In previous works [27, 28], a root-finding algorithm (RFA) has been developed for approximating the solutions of scalar nonlinear equations. The new RFA presented here is an extended version to that previously developed taking into account some geometric considerations. In this paper, we propose to use a RFA coupled with Jacobi and Gauss-Seidel type procedures for iteratively solving nonlinear system . Hence, we adopt a new RFA for finding approximate solution (when is fixed and with the known set ) associated with each nonlinear equation of system (see Section 2.1). For each nonlinear equation , parametrized by the set of variables , depending only on one variable , we introduce the exact and inexact local curvature associated with the curve representing the nonlinear equation in question.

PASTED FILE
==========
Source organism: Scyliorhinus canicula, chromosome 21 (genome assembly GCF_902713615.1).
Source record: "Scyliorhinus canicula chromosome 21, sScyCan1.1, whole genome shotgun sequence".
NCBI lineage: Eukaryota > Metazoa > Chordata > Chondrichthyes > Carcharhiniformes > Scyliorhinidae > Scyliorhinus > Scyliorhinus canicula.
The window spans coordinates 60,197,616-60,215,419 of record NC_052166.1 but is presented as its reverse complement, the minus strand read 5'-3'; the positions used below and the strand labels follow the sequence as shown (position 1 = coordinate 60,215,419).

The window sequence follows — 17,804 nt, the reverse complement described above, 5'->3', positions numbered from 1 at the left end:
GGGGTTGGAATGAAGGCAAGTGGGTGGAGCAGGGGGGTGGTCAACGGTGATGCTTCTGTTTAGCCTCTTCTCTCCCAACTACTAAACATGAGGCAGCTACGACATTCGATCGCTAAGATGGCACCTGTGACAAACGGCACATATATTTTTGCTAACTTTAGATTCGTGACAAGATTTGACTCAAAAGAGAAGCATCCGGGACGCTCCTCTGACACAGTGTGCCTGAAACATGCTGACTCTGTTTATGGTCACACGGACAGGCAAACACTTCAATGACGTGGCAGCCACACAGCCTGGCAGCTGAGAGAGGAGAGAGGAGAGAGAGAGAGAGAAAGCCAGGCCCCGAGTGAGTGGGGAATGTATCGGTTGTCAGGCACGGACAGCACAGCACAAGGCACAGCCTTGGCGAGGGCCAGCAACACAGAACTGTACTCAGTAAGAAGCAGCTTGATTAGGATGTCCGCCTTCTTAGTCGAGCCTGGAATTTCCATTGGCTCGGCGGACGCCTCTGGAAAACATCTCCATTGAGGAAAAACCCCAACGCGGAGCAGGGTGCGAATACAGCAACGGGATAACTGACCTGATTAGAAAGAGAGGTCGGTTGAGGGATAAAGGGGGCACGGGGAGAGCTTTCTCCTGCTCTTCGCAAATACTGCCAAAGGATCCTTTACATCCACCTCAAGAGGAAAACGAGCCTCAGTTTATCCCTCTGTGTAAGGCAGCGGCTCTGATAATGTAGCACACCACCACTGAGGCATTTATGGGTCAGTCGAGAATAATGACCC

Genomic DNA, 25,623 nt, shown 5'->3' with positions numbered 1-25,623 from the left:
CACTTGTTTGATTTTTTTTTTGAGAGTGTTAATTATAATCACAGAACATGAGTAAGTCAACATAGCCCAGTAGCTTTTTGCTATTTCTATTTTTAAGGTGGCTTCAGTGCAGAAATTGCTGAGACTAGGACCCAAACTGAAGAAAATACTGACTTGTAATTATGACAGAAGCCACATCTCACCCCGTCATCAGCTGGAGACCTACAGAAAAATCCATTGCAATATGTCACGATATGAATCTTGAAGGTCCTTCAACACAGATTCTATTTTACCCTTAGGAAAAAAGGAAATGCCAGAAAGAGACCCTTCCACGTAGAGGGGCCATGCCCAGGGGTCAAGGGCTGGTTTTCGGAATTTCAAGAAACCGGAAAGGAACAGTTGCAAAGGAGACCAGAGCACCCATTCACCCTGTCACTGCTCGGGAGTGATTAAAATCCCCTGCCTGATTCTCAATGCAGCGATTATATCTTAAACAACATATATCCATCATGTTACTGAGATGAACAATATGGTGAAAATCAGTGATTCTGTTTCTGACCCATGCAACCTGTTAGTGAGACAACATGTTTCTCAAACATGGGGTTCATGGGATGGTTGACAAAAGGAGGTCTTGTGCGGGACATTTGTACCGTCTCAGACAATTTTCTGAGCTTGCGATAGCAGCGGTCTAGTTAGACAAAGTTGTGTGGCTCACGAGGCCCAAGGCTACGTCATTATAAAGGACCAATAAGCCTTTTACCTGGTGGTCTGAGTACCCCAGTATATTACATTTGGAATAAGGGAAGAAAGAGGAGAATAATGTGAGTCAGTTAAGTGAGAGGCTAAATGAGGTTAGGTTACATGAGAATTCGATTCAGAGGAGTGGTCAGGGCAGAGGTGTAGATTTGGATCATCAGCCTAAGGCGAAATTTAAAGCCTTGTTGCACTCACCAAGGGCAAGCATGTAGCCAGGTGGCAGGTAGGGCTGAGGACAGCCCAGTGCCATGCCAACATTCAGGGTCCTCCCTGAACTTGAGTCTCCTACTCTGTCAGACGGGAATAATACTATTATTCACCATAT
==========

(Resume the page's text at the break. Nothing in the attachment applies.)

The used RFA is based on the following main steps (see [27] for more details):(i)In the first step, we consider the iterative tangent and normal straight lines associated with nonlinear function at point (see Figure 1): where (resp., ) denotes the value (resp., first-order derivative) of function at point , is the set of known variables and are two functionals associated with .(ii)In the second step, we introduce the iterative exact and inexact local curvature associated with the curve representing nonlinear function at point (see Figure 1): where denotes the absolute-value function associated with the variable , is the exact () or inexact () radius of the osculating at point , (with ) is functional associated with , and is the second-order derivative of function at point . It should be noted that: (i) we consider the exact radius associated with the true osculating circle at point (see [33]); (ii) in line with [27, 28], we consider an inexact radius associated with the osculating circle at point , that is, (see (7)).(iii)In the third step, we define the iterative center associated with the exact and inexact osculating circle at point , that is, (see Figure 1) By taking (7) and (8), the iterative centers are (with ) where is the iterative centers associated with the exact and inexact osculating circle (with ) associated with each curve representing nonlinear function at point , are two functionals associated with and is sign function (i.e., when , when , and when ).(iv)In the fourth step, we introduce the iterative point such as , that is, where is a functional associated with .(v)In the fifth step, we define the iterative straight line passing through two iterative points and , that is, (with ) where is the set of known variables.(vi)In the sixth step, we introduce the iterative straight line passing through the point and the iterative perpendicular straight line such as (with ) where is a functional associated with .(vii)In the last step, we define the iterative point which is the solution of the following relation (with ) with where is a functional associated with . In line with (10), (14) can be rewritten as